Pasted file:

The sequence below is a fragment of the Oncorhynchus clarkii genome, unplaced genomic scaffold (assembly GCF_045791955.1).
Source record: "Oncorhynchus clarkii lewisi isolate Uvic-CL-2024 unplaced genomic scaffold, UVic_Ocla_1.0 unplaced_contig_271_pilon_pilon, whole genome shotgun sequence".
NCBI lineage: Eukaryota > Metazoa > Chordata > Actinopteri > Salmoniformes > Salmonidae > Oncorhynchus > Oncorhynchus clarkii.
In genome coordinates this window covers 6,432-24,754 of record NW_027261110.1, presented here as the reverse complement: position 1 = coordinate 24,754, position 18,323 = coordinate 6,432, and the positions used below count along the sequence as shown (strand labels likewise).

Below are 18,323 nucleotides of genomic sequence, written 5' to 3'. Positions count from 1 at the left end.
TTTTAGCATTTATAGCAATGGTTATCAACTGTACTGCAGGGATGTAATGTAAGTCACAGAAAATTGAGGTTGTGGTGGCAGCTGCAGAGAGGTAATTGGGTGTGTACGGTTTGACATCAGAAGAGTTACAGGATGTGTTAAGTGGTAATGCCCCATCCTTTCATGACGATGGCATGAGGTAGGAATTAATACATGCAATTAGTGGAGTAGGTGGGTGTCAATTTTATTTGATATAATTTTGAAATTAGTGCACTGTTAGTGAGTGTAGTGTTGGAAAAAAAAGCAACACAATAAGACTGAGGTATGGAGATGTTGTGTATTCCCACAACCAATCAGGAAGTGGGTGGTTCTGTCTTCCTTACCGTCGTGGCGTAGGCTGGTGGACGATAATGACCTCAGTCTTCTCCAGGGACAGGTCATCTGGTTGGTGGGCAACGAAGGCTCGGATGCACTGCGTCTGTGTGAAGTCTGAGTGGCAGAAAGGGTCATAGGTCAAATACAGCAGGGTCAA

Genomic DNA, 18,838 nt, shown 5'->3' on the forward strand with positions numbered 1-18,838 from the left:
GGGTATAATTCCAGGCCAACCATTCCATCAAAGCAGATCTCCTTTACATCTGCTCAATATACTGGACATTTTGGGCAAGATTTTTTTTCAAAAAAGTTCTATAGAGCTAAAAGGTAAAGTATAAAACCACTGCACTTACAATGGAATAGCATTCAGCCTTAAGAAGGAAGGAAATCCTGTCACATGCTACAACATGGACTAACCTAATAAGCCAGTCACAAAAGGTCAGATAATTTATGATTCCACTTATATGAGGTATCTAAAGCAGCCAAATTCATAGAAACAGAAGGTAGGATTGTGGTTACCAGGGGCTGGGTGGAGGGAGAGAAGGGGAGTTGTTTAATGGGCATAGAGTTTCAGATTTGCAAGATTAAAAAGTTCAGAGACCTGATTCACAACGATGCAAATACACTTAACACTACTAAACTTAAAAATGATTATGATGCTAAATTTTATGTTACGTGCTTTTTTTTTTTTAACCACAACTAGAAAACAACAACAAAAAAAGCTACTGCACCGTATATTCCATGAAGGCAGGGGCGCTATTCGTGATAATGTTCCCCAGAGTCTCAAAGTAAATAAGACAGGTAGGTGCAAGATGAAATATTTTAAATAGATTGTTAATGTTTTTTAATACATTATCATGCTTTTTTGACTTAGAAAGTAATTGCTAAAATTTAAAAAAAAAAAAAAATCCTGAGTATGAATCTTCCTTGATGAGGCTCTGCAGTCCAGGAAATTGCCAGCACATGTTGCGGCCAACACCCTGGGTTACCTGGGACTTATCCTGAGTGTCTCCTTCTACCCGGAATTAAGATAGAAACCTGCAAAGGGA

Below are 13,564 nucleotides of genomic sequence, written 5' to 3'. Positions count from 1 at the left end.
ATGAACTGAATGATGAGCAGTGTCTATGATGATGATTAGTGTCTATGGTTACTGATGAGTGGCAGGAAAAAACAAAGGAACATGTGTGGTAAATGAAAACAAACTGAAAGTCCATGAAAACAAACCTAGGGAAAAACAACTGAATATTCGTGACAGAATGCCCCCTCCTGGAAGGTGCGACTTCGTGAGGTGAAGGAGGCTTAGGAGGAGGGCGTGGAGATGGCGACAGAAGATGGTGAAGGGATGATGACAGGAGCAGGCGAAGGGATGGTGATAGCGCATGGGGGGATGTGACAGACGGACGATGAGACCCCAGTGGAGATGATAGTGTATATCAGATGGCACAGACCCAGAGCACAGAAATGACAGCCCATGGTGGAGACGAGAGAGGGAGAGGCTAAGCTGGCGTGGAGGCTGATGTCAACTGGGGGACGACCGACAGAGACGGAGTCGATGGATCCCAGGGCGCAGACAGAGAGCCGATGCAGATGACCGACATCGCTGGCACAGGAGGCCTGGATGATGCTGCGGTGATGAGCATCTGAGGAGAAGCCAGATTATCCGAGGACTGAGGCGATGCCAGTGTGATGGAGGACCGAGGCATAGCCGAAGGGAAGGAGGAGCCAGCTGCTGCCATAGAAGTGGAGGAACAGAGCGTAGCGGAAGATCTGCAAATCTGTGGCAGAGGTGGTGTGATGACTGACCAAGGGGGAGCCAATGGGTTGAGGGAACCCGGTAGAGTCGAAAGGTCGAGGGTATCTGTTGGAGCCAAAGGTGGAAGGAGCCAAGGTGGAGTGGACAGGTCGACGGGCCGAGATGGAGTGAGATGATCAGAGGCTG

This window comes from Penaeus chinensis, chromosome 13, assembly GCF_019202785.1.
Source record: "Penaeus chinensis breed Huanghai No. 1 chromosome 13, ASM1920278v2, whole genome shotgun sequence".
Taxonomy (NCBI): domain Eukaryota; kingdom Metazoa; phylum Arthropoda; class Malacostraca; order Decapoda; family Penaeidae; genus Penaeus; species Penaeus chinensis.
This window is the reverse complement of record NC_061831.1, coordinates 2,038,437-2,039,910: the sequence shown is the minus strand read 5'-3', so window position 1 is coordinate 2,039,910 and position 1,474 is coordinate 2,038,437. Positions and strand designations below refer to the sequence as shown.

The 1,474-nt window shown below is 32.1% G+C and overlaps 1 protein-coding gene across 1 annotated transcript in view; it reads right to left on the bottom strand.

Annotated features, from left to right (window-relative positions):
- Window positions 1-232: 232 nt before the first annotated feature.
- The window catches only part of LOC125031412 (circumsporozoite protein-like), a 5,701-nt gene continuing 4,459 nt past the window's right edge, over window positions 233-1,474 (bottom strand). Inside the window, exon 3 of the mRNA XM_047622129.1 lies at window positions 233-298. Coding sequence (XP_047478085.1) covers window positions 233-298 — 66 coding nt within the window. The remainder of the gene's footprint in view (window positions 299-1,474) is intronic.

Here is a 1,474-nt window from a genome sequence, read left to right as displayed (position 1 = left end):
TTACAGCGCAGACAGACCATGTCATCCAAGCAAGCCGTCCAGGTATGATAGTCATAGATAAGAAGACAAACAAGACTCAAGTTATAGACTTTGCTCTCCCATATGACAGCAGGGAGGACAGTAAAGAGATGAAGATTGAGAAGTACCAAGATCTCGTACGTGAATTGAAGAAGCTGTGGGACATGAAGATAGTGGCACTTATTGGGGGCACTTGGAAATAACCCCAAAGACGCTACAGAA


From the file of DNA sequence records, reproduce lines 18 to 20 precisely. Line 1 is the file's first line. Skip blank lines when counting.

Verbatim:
- The window catches only part of LOC125031412 (circumsporozoite protein-like), a 5,701-nt gene continuing 4,459 nt past the window's right edge, over window positions 233-1,474 (bottom strand). Inside the window, exon 3 of the mRNA XM_047622129.1 lies at window positions 233-298. Coding sequence (XP_047478085.1) covers window positions 233-298 — 66 coding nt within the window. The remainder of the gene's footprint in view (window positions 299-1,474) is intronic.

Here is a 1,474-nt window from a genome sequence, read left to right as displayed (position 1 = left end):
TTACAGCGCAGACAGACCATGTCATCCAAGCAAGCCGTCCAGGTATGATAGTCATAGATAAGAAGACAAACAAGACTCAAGTTATAGACTTTGCTCTCCCATATGACAGCAGGGAGGACAGTAAAGAGATGAAGATTGAGAAGTACCAAGATCTCGTACGTGAATTGAAGAAGCTGTGGGACATGAAGATAGTGGCACTTATTGGGGGCACTTGGAAATAACCCCAAAGACGCTACAGAA